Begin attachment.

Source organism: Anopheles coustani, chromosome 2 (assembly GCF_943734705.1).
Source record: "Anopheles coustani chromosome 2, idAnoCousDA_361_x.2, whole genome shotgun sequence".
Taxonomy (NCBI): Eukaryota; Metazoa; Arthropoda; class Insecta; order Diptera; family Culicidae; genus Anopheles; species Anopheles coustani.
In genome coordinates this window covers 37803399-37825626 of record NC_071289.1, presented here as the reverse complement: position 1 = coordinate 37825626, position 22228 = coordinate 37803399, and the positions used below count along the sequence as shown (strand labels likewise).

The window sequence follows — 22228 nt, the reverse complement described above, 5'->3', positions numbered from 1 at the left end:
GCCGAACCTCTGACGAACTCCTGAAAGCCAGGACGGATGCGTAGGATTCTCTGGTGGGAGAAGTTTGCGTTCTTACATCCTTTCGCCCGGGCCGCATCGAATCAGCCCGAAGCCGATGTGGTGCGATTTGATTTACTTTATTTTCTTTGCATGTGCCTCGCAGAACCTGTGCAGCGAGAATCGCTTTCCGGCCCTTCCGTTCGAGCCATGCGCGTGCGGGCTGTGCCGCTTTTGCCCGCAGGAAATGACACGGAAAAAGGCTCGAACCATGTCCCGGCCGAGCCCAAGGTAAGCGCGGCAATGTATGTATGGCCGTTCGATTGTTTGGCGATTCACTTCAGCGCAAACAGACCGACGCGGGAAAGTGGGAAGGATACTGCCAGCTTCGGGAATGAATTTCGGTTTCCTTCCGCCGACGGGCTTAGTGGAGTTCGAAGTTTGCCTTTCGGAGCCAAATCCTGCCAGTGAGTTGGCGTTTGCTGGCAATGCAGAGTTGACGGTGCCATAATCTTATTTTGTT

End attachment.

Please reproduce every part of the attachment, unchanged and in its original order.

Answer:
Source organism: Anopheles coustani, chromosome 2 (assembly GCF_943734705.1).
Source record: "Anopheles coustani chromosome 2, idAnoCousDA_361_x.2, whole genome shotgun sequence".
Taxonomy (NCBI): Eukaryota; Metazoa; Arthropoda; class Insecta; order Diptera; family Culicidae; genus Anopheles; species Anopheles coustani.
In genome coordinates this window covers 37803399-37825626 of record NC_071289.1, presented here as the reverse complement: position 1 = coordinate 37825626, position 22228 = coordinate 37803399, and the positions used below count along the sequence as shown (strand labels likewise).

The window sequence follows — 22228 nt, the reverse complement described above, 5'->3', positions numbered from 1 at the left end:
GCCGAACCTCTGACGAACTCCTGAAAGCCAGGACGGATGCGTAGGATTCTCTGGTGGGAGAAGTTTGCGTTCTTACATCCTTTCGCCCGGGCCGCATCGAATCAGCCCGAAGCCGATGTGGTGCGATTTGATTTACTTTATTTTCTTTGCATGTGCCTCGCAGAACCTGTGCAGCGAGAATCGCTTTCCGGCCCTTCCGTTCGAGCCATGCGCGTGCGGGCTGTGCCGCTTTTGCCCGCAGGAAATGACACGGAAAAAGGCTCGAACCATGTCCCGGCCGAGCCCAAGGTAAGCGCGGCAATGTATGTATGGCCGTTCGATTGTTTGGCGATTCACTTCAGCGCAAACAGACCGACGCGGGAAAGTGGGAAGGATACTGCCAGCTTCGGGAATGAATTTCGGTTTCCTTCCGCCGACGGGCTTAGTGGAGTTCGAAGTTTGCCTTTCGGAGCCAAATCCTGCCAGTGAGTTGGCGTTTGCTGGCAATGCAGAGTTGACGGTGCCATAATCTTATTTTGTT